Gardener’s Glossary

Book Stack Gardener’s Glossary – Hardy:

Able to withstand year-round climatic conditions, including cold, without protection.

Source: The American Horticultural Society Encyclopedia of Gardening, DK Publishing, New York, New York, 1993.

NOTE: We discussed the importance of this in this post


Drought-proof Your Garden by Design

Garden guy Drought-proofing your garden before the imposed need arises is a long-term step in sustainability that protects your investment of time and money in its design and establishment.

We experienced a major drought in our area this season! During our 14 years of living here, we have had droughts, but the southeast was hit so hard this year, the effect was further intensified. For the first time, watering restrictions were mandated in our area.

Fortunately, along with a major garden redesign early in the season, the majority of the plants added to our gardens this year were hardy perennials carefully selected to handle the heat and less watering-intensive.  We didn’t know there would be a drought, but planned a sustainable garden design. 

This is an important factor to keep in mind when designing or establishing a garden.

Also — remember that watering continues through the fall, as well.

Here are a series of articles on how to adapt your garden over the longterm to the normal, recurrent fluctuations in moisture through rain or snow, from Brooklyn Botanic Garden

Colorful Changes of Fall

Fall Arrgmt  Are you enjoying the changes of the season where you are? Oh, we are! I hope you are, too! The leaves in the surrounding wooded area, are hinting of the new season to come, with a changing hue. I must say, I delight even with the seasonal arrangement of the moment we have to celebrate this season – blushing mangoes, ripe avocadoes, fragrant, golden pineapple and red bananas! I realized as I was arranging – luscious, warm fall colors!

Further north from here, the leaves are making a colorful change – exciting! However, should you be heading to the Blue Ridge to enjoy our scenery, you may also see a phenomena. Unfortunately, the Southern Pine Beetle has struck our forests, and in addition to the lovely leaf colors, you will notice some dead cedars in the woodlands. (I’m so sorry!) Learn more about this devastating insect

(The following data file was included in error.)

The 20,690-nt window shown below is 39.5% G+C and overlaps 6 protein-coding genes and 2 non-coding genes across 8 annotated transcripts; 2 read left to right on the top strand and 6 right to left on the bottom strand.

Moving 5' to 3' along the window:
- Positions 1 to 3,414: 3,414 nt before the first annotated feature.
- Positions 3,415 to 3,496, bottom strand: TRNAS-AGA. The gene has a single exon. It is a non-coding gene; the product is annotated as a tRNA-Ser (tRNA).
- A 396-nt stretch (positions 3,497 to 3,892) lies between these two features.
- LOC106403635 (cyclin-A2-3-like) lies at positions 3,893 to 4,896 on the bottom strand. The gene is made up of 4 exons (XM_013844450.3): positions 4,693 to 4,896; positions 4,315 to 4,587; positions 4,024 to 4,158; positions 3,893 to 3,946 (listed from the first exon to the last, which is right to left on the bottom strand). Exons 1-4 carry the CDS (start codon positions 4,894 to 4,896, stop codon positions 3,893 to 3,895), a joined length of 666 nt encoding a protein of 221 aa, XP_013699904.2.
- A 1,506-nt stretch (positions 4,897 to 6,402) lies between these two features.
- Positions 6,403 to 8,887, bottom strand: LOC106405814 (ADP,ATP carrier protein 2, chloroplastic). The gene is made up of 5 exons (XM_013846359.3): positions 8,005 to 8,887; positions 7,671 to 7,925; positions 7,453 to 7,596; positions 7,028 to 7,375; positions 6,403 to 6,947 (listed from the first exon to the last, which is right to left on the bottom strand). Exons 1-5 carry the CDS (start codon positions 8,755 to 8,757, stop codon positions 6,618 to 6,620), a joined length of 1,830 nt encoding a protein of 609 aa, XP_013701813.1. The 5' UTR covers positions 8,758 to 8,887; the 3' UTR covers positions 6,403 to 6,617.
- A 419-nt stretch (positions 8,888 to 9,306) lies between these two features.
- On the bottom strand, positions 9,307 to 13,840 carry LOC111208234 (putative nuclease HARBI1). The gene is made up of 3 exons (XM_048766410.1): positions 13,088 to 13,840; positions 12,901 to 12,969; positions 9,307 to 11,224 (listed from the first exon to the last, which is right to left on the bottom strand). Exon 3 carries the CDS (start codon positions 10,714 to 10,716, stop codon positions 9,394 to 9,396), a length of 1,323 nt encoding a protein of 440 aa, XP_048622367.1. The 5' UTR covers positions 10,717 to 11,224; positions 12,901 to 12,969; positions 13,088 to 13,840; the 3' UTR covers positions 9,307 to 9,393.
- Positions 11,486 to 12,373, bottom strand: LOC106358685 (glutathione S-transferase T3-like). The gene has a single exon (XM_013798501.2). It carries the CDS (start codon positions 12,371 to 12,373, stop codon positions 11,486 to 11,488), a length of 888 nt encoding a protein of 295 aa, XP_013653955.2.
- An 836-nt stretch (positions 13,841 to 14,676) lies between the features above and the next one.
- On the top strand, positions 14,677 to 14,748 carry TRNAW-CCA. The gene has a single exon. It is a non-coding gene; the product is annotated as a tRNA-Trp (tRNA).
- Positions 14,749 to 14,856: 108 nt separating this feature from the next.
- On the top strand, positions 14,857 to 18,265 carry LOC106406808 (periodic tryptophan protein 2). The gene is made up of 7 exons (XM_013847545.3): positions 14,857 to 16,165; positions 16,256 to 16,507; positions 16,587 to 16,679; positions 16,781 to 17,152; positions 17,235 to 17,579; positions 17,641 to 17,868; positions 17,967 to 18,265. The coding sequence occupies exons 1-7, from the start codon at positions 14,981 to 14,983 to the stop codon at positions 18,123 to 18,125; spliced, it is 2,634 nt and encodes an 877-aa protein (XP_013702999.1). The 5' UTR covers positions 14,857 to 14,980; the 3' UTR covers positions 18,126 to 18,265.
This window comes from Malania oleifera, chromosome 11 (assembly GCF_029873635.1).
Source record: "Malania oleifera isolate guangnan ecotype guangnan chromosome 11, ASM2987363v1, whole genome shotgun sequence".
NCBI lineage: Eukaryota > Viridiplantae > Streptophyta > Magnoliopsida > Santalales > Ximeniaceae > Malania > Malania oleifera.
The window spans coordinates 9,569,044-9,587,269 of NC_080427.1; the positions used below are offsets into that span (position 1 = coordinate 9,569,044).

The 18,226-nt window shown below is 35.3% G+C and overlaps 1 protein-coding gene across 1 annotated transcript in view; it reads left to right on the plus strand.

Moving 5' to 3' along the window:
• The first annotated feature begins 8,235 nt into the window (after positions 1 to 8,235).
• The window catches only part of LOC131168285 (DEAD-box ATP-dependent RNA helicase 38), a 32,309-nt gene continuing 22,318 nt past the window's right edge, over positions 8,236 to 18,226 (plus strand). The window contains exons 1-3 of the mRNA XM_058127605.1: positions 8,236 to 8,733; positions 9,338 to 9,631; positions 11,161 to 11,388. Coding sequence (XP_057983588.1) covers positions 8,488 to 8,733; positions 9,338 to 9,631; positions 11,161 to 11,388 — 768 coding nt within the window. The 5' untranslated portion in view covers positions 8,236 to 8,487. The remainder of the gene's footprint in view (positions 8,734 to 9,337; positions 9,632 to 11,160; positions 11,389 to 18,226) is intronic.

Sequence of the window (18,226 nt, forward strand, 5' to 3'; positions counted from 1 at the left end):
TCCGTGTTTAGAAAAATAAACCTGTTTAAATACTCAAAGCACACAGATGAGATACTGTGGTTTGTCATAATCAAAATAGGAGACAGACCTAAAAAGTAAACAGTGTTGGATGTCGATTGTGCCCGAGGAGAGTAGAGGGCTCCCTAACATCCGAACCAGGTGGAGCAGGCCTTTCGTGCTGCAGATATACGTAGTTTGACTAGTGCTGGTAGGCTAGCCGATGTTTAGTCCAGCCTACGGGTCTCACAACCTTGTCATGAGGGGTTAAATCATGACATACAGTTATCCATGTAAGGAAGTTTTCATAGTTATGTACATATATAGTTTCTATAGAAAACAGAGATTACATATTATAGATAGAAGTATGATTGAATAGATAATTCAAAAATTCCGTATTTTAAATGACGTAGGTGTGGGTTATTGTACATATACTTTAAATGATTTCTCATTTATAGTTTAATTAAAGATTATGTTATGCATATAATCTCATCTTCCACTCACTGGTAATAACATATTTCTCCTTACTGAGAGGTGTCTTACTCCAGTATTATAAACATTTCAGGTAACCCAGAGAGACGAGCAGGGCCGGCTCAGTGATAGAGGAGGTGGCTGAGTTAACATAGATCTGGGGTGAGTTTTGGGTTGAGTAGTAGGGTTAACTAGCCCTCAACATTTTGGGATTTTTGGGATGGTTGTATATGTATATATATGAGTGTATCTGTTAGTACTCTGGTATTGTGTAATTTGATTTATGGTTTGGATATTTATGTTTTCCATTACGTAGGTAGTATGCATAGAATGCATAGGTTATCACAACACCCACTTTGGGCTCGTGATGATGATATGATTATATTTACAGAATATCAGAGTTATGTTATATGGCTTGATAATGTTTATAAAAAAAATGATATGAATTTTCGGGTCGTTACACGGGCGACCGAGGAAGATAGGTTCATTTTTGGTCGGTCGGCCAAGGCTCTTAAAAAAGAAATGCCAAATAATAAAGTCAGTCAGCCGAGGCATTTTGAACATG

Water-wise Gardening

Gar Path  Think Ecosystem & Permaculture = Save time + $ + water in your garden!

Permaculture — Use Little water, time & money in your garden design: Visit 2 gardens to see how they were designed to use very little water!

Waterwise Gardening – Hints & Tips “click on” your area (of the US) for region-specific hints and tips…

Good Stewardship: Herbal Preservation

scntd ger      The Herb Society of America has long been dedicated to the preservation of herbs through various established programs throughout its nearly 75-year history.

The annual useful plants seed exchange offers many not readily available through traditional sources.

Recently, due to donations made by collectors:

The Salvia collection at the

New Orleans
Botanical Garden
was reestablished.

The Lavender collection lost due to disease at the National
Garden is restored.

Gardening for Wildlife: Creating a Backyard Habitat

Bfly    Spring and Summer in Your Backyard


Maintaining your Backyard Wildlife Habitat throughout the year, keeps you busy in your garden, while keeping your yard attractive to wildlife, and active!



Based on the necessary provisions required to create a suitable environment attractive to wildlife, here is a checklist for maintaining your Habitat during the growing season:




Provide Food Sources:


A natural choice is to choose plants that provide natural foods such as fruits, seeds, nuts, and nectar, for backyard wildlife throughout the year. Native perennials and annuals provide nectar for butterflies and hummingbirds. Hummingbirds are attracted to tubular-shaped, red flowers like bee balm, wild columbine, and native honeysuckles. Butterflies tend to prefer flat or clustered flowers, like purple coneflower, phlox, and zinnias.


Bird feeders supplement natural food provided by native plants. Special feeders provide nectar for hummingbirds during the summer, and into the fall. Every few days, change the nectar in hummingbird feeders, frequently in hot weather. Every time you refill them, Wash them thoroughly with hot soapy water and rinse completely. Pay special attention to the feeder ports, as you wash these feeders, as they can easily get black mold on them, especially in hot weather.